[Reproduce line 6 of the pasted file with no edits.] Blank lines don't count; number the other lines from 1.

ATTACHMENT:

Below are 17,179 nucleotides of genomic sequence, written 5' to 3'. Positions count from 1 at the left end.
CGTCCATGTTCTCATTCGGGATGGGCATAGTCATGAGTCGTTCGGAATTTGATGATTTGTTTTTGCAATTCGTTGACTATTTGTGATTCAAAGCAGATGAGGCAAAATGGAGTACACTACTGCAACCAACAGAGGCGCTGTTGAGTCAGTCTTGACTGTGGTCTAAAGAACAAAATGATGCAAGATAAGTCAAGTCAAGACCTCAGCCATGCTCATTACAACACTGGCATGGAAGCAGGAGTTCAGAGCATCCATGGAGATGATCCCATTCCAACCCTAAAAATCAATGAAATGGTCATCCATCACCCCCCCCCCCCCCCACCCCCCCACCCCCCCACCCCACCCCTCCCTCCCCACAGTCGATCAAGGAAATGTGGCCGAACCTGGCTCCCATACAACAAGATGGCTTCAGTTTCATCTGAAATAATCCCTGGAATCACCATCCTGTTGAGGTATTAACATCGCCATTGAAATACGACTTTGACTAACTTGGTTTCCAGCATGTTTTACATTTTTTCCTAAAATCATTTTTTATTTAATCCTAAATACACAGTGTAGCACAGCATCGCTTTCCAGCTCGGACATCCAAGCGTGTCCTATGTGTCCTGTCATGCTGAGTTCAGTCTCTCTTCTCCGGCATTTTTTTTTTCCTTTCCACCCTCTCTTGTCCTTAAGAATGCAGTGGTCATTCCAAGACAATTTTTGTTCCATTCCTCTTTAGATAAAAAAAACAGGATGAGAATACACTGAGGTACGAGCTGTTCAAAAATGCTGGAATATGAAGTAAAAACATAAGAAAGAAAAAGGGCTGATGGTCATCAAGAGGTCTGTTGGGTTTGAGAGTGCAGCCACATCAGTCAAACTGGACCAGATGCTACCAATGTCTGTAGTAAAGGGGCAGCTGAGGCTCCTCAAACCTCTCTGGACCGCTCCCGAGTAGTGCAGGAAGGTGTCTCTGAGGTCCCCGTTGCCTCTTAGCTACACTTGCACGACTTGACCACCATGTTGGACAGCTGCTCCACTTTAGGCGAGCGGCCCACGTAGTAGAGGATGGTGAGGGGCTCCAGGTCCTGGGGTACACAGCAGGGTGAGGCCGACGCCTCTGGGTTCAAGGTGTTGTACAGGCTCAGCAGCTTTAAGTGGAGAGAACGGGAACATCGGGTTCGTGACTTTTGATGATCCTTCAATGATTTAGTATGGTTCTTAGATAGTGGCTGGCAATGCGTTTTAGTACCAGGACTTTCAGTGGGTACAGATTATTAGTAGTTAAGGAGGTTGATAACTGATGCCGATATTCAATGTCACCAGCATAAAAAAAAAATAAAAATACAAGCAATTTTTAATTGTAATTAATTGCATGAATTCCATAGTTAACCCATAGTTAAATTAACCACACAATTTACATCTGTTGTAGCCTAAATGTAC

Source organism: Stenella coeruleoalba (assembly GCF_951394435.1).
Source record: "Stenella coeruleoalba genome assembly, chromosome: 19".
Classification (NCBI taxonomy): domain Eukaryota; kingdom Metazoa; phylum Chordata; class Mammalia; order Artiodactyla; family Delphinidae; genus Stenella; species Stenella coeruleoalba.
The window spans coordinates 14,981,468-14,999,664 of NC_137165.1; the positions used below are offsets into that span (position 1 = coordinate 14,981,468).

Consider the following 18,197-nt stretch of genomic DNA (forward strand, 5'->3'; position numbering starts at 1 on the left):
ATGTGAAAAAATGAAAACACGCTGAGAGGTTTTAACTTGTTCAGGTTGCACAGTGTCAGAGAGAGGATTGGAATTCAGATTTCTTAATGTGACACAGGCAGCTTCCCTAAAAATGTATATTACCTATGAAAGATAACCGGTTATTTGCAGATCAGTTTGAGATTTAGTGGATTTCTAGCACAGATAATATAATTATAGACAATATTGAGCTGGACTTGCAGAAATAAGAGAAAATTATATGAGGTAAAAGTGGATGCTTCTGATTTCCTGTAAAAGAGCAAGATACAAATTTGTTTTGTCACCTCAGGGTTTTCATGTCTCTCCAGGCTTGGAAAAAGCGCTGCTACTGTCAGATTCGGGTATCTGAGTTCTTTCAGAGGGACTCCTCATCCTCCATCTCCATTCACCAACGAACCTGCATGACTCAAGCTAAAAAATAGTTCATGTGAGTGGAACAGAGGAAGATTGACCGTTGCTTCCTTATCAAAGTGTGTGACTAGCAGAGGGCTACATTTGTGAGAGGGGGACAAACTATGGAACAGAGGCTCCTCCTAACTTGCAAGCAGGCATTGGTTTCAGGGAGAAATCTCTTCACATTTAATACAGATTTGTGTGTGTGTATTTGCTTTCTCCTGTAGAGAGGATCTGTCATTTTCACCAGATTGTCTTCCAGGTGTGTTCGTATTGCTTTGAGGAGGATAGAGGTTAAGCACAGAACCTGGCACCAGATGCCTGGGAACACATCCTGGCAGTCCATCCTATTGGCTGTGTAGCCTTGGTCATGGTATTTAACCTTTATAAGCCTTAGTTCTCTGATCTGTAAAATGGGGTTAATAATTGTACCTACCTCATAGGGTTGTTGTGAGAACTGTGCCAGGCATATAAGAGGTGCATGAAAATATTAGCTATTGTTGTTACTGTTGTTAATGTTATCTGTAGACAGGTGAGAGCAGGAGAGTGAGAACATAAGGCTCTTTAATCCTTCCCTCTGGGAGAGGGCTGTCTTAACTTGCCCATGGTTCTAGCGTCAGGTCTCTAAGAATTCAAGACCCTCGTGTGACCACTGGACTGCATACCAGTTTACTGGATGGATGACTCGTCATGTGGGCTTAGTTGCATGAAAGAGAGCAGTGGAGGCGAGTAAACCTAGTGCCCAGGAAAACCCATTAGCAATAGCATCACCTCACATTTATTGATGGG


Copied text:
The window spans coordinates 14,981,468-14,999,664 of NC_137165.1; the positions used below are offsets into that span (position 1 = coordinate 14,981,468).